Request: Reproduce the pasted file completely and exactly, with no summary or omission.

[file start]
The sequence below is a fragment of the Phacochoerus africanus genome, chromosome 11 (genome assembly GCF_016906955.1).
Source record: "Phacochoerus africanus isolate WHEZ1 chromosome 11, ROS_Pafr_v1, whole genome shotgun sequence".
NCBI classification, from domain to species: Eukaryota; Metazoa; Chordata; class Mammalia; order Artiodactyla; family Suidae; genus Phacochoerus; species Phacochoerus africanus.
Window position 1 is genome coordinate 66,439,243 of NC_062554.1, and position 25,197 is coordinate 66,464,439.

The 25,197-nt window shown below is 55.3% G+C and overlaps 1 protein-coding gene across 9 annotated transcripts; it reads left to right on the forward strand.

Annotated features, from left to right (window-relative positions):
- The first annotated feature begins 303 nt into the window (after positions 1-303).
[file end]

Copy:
The sequence below is a fragment of the Phacochoerus africanus genome, chromosome 11 (genome assembly GCF_016906955.1).
Source record: "Phacochoerus africanus isolate WHEZ1 chromosome 11, ROS_Pafr_v1, whole genome shotgun sequence".
NCBI classification, from domain to species: Eukaryota; Metazoa; Chordata; class Mammalia; order Artiodactyla; family Suidae; genus Phacochoerus; species Phacochoerus africanus.
Window position 1 is genome coordinate 66,439,243 of NC_062554.1, and position 25,197 is coordinate 66,464,439.

The 25,197-nt window shown below is 55.3% G+C and overlaps 1 protein-coding gene across 9 annotated transcripts; it reads left to right on the forward strand.

Annotated features, from left to right (window-relative positions):
- The first annotated feature begins 303 nt into the window (after positions 1-303).